Think Public Space
Work title: Urban Terrain
Too often nowadays are public spaces used only as spaces of transition – a mere backdrop to decorate one''s journey through the modern city. Rarely is public space the destination; a space that one stops to enjoy, to inhabit. Part of the reason behind this could be the sense of impersonality that is fostered in the contemporary urban space, whose buildings often rise tall and faceless.
To negate such an atmosphere, and allow the public to sympathise with the city, they must be allowed to realise that the public spaces are something that belongs to them as a collective. This could be achieved through the ability to modify and re-arrange spaces within the public realm, allowing a degree of personalisation that creates a relationship between the public and the spaces that they occupy. The end result would create public spaces where people feel more comfortable, more at home.
To work towards this concept of personalisation, I am putting forward a typology of urban intervention that is highly configurable by the public, and suitable for many different forms of urban space. This ''urban terrain'' consists of a regular grid of timber tiles that can be arranged into any number of different formations desired by the user. The relatively lightweight tiles fit into each other to form fixed stacks, so members of the public can lift them from one place to another to create places for them to sit, recline, and stand.
In doing so, the public would become the catalyst in a dynamically changing urban landscape, as the arrangement of the space would change from day to day, and even hour to hour. It would almost seem to become something as alive and organic as the people who inhabit and pass through it.
The installation would facilitate many types of interaction between people, and interaction with the city at large. Certain arrangements would enable it to be utilised as a platform for debate and public speaking, even protest. Others might render it a social space, with groups relaxing and chatting amongst themselves. In the presence of various forms of retail establishments, it would provide seating to sit and enjoy the food and drink purchased in the shops. At a larger scale, the space could be organised to facilitate public events, such as speeches or performances, providing both a stage and seating for the spectators.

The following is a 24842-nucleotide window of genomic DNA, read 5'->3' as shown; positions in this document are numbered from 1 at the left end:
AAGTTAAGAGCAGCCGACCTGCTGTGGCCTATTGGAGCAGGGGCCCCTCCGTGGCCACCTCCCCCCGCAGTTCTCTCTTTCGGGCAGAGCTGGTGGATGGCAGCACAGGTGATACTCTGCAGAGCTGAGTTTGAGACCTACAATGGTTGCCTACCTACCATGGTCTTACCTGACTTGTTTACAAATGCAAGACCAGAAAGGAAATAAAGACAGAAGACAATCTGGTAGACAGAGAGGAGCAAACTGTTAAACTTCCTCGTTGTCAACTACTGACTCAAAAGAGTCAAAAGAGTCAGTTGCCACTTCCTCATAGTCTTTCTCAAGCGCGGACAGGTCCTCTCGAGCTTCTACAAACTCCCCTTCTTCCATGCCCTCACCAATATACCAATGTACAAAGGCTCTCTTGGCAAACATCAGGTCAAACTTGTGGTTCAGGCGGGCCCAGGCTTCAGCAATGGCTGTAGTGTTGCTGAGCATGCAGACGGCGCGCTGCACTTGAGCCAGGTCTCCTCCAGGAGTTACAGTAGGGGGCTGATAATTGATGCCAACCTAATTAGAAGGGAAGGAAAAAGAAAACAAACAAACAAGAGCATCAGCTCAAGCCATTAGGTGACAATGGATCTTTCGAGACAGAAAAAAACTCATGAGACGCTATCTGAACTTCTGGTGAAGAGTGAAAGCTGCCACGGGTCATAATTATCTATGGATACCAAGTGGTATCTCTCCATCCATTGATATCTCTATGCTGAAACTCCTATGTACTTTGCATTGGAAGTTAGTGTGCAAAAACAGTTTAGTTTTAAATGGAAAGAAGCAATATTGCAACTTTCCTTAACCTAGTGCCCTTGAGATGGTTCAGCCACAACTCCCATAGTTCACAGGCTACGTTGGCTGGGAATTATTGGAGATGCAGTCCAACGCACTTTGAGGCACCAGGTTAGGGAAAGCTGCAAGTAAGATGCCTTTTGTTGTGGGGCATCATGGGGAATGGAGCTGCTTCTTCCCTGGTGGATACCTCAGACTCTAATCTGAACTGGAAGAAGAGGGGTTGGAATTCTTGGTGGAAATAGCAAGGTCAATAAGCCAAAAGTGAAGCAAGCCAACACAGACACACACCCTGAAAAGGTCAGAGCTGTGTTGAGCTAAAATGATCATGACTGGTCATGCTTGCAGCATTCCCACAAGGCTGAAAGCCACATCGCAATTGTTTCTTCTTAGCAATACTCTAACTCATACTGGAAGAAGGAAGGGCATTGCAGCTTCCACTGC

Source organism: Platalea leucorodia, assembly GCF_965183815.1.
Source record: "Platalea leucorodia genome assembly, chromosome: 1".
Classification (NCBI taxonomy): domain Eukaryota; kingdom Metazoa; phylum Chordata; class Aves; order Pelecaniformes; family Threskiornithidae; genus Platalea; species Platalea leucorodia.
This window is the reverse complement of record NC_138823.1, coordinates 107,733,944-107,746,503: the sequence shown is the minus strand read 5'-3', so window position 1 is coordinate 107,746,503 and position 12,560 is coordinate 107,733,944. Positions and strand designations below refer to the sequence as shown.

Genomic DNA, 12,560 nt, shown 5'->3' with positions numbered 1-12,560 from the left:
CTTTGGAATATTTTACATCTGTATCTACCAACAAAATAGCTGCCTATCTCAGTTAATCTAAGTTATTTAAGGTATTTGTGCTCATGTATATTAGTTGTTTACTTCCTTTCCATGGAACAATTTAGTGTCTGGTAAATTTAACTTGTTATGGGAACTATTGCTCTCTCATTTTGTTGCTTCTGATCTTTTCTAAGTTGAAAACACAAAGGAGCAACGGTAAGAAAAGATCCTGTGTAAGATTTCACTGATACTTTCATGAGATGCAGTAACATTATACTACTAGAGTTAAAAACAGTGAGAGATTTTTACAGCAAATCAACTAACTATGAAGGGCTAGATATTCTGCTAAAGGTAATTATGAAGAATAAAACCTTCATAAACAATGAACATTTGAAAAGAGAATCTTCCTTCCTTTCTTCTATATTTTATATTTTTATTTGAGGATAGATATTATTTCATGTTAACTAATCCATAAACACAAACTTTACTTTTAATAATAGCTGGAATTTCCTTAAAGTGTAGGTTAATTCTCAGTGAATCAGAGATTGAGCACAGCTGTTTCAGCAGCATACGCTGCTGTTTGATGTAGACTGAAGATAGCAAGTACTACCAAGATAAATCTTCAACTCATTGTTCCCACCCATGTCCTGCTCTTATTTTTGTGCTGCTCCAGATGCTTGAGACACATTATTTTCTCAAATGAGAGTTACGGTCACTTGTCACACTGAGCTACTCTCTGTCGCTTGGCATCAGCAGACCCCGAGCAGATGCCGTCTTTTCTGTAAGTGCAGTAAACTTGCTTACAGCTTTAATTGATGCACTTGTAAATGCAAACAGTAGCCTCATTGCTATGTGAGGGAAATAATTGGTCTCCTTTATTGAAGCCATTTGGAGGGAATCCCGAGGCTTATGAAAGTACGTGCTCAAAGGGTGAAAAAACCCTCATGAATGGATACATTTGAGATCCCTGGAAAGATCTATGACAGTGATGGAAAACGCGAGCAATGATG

Its uses would not be restricted solely to city squares – the concept could be just as effective in other types of spaces. Perhaps it occupies a park that plays host to markets on certain days of the week, with people crossing it to go from stall to stall and stopping there to enjoy the food. It could also occupy the space on the bank of a river, to bridge the space between the buildings and the water, and create a more active public space along the riverside.
All of these uses would be possible because of the ease with which the concept can be adapted. The only restriction is that the fixed base layer is based on a 500mm x 500mm module, which is the dimension of each tile. As long as it follows this module, it can be adapted to almost any shape to occupy spaces of most shapes and sizes.
The tiles themselves are simple to construct out of timber, and because they are designed to stack in sturdy piles, they would be easy to transport from location to location, making the replacement of missing tiles or the addition of extra tiles an easy task. Replacement tiles could even be constructed from a different sort of timber, so that the space changes and becomes more unique as time wears on.